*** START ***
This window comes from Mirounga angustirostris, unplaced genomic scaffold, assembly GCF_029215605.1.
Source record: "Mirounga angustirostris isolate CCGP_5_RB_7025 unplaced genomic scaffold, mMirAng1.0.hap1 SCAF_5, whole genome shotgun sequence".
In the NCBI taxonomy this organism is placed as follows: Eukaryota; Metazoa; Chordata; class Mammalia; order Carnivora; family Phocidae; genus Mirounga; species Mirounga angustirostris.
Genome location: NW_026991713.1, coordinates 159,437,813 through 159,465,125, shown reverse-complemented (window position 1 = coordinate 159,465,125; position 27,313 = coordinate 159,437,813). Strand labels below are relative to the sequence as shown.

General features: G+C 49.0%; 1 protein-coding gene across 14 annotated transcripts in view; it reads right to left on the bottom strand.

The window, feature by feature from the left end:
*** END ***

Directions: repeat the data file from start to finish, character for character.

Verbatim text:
This window comes from Mirounga angustirostris, unplaced genomic scaffold, assembly GCF_029215605.1.
Source record: "Mirounga angustirostris isolate CCGP_5_RB_7025 unplaced genomic scaffold, mMirAng1.0.hap1 SCAF_5, whole genome shotgun sequence".
In the NCBI taxonomy this organism is placed as follows: Eukaryota; Metazoa; Chordata; class Mammalia; order Carnivora; family Phocidae; genus Mirounga; species Mirounga angustirostris.
Genome location: NW_026991713.1, coordinates 159,437,813 through 159,465,125, shown reverse-complemented (window position 1 = coordinate 159,465,125; position 27,313 = coordinate 159,437,813). Strand labels below are relative to the sequence as shown.

General features: G+C 49.0%; 1 protein-coding gene across 14 annotated transcripts in view; it reads right to left on the bottom strand.

The window, feature by feature from the left end: